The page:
Another case in point was described by an eBSI graduate in the Czech Republic in relation to a shipment to Moscow under the CIP INCOTERM. Under INCOTERMS 2000, ICC Publication 560, CIP means CARRIAGE AND INSURANCE PAID TO (… named place of destination). Under the case in question the shipment had been loaded on a truck in Prague, Czech Republic, but had been stopped and stolen just prior to arrival to Moscow, its named place of destination. The buyer in Russia refused to pay for the goods claiming that the Czech Exporter had not fulfilled their delivery obligation under INCOTERMS 2000. However, upon closer examination of the wording of the CIP INCOTERM, the Czech Exporter was able to clearly establish to his buyer that his delivery obligation had been fulfilled as soon as the goods were placed at the disposal of the first carrier, ie. loaded upon the carrier’s truck in Prague, and it was therefore up to the Russian importer to claim against the insurance policy the Czech Exporter had contracted and paid for on his behalf.
It can be seen from this case study that clear reference to the particular INCOTERM in the international contract of sale can avoid costly misunderstandings or even misinterpretations further down the line.
In order to make clear reference and indication that the shipment concerned is governed by the parameters of a particular INCOTERM, the following should be reflected in the International Contract of Sale and on all related documents:
- The three letter INCOTERMS code
- An unambiguous physical address of delivery
- Specific reference to INCOTERMS 2000
- Any agreed modification (if appropriate)
Some examples :
- FOB Liverpool Incoterms 2000
- DDU Frankfurt Schmidt GmbH Warehouse 4 Incoterms 2000
- CPT Smith Carriers, Inc. Main Warehouse New York Incoterms 2000
This binds the parties concerned to the regulations of that particular INCOTERMS publication and thereby provides:
- clarity on what the indicated code used is actually meant to imply, thereby minimizing assumptions
- protection for any party against any variation from these terms
- recognition from the ICC
General notes of Caution
INCOTERMS 2000 are NOT the only commercial terms used in International Trade. For example, in America, the Foreign Trade Definitions, which were created in 1919 and then re-drafted in 1941, are widely used throughout all the States. America has traded largely with itself (inter-state trading) and US traders are accustomed to the “language” of these terms and expressions. Here are some of them to watch out for:
“C.I.F.&C.”: Known as “Free Harbour”, it involves Cost, Insurance, Freight and Commission. An extension of this is C.I.F.C. & I – which includes the above plus “Interest”. Another variation in the “C” terms is “C.I.F. landed”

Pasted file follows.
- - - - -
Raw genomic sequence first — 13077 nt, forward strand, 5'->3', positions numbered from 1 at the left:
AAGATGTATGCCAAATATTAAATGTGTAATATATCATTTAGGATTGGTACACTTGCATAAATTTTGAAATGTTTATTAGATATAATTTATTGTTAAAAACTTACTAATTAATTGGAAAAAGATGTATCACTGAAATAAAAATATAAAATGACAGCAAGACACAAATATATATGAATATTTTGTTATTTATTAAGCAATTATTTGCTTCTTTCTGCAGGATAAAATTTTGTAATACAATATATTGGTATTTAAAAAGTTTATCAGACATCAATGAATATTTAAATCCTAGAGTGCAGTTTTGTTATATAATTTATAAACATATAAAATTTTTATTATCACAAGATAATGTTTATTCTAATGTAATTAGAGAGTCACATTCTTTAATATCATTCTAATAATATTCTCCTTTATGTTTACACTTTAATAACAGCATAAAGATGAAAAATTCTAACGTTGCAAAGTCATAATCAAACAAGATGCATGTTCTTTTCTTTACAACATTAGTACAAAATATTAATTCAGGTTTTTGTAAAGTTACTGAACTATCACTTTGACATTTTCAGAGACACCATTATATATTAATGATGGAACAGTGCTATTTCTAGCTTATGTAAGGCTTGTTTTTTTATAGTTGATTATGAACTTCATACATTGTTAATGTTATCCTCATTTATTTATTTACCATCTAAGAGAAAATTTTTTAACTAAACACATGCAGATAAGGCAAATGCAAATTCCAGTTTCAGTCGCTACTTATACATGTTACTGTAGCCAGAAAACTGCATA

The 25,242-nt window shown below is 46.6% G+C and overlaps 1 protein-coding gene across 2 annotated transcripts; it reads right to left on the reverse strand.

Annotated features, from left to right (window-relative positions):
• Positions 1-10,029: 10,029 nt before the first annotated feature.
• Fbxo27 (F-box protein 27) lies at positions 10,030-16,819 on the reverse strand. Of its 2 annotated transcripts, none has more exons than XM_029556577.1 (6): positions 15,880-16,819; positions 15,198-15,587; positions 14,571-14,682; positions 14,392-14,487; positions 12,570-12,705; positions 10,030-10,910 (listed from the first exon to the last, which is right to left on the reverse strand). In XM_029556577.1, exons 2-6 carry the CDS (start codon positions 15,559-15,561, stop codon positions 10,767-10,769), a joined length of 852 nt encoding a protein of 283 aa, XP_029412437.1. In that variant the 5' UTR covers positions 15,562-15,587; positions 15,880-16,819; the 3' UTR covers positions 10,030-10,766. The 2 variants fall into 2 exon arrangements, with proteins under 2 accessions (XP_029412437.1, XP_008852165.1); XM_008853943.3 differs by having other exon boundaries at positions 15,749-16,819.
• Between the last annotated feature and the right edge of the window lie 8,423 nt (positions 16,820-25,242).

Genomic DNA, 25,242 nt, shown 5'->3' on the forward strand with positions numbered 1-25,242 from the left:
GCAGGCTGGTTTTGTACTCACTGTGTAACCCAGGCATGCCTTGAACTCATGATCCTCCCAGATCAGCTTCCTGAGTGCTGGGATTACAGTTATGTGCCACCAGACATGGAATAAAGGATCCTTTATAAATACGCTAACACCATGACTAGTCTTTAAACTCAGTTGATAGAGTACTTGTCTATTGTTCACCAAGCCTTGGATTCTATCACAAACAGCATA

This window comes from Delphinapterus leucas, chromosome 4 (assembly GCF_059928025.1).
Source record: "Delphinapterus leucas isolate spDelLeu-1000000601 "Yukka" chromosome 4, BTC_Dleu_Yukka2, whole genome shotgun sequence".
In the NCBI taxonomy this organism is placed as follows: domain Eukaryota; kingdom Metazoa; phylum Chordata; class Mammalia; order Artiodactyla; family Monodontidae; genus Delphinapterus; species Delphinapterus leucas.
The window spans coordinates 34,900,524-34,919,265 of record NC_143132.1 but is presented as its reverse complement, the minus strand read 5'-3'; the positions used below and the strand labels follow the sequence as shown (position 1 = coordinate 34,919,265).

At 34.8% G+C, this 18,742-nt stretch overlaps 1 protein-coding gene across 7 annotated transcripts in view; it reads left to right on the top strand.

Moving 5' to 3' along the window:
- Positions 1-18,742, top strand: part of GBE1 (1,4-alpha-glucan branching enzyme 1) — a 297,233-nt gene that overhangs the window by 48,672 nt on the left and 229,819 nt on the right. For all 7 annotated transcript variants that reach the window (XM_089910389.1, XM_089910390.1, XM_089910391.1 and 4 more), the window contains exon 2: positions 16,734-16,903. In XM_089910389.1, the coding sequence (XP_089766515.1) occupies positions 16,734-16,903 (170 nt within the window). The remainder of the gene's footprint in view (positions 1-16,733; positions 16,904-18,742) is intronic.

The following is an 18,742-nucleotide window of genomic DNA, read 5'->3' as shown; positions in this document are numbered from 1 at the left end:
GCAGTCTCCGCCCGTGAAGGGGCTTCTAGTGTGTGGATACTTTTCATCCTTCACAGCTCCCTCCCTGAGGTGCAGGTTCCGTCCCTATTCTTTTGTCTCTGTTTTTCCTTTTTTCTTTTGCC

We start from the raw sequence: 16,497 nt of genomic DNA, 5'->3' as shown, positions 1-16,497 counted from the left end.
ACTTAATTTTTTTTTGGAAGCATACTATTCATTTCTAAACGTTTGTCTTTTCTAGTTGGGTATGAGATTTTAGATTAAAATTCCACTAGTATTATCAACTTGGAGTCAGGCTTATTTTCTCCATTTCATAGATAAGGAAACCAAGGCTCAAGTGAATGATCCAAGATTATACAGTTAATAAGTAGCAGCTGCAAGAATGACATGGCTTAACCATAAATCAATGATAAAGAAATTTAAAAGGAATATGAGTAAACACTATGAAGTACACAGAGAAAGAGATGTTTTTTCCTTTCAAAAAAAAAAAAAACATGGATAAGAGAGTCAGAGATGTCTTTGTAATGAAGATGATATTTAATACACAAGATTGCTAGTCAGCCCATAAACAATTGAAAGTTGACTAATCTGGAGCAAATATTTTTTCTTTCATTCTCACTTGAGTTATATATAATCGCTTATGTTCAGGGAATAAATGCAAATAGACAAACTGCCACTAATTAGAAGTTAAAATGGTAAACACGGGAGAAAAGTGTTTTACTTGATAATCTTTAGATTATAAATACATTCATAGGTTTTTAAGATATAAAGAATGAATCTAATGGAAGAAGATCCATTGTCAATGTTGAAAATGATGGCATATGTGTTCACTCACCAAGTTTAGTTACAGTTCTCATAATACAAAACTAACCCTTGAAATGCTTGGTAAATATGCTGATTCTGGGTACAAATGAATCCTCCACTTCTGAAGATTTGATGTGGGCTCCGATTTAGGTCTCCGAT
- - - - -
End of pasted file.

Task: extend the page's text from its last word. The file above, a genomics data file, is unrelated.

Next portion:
“Ex”: This prefix is used for a number of different expressions: Ex- Mill; Ex-plantation; Ex-Factory; Ex- Warehouse…all these offer a similar flavour in concept to the INCOTERM EXW, but the warning to note is what EXACTLY do they mean in terms of risk and cost between buyer and seller? Additionally, there is one “Ex” term used that is called “Ex-Dock”, which does not correlate even remotely with the term EXW, but rather means something along the lines of DEQ!
“FOB”: This expression can virtually mean anything in America. It has at least six different variations, which range from an indication close to that of EXW – right across to mean something close to DDP! In-between are some four variations along the supply chain. So FOB can be highly confusing and would need accurate interpretation in order to clarify whether the transaction is worthwhile or not.
We would strongly recommend that every trade practitioner buy a copy of INCOTERMS 2000, ICC Publication 560, from their local chamber of commerce, as these are the best tools to use in International Trade. Like any tools, they can be misused. The challenge to every trader and service provider is to practice using these tools in harmony with what they are physically and contractually trying to achieve. Make sure to use an INCOTERM that is appropriate to the mode of transport being used; the insurance organised; and the relationship between Buyer and Seller (to mention just a few factors). INCOTERMS are the single most important and influential rules in trade Practice. We encourage everyone involved in global Trade to use them, and to use them appropriately. If this is practiced, both exporter and importer can be confident they will be able to identify risks and costs, and manage them effectively.
NOTE SINCE THE PUBLISHING OF THIS ARTICLE INCOTERMS HAVE BEEN UPDATED TO INCOTERMS 2010 ICC PUBLICATION 715 AND THEREFORE THAT PUBLICATION SHOULD BE USED FOR REFERENCE AND WHEN CONTRACTING INTERNATIONALLY.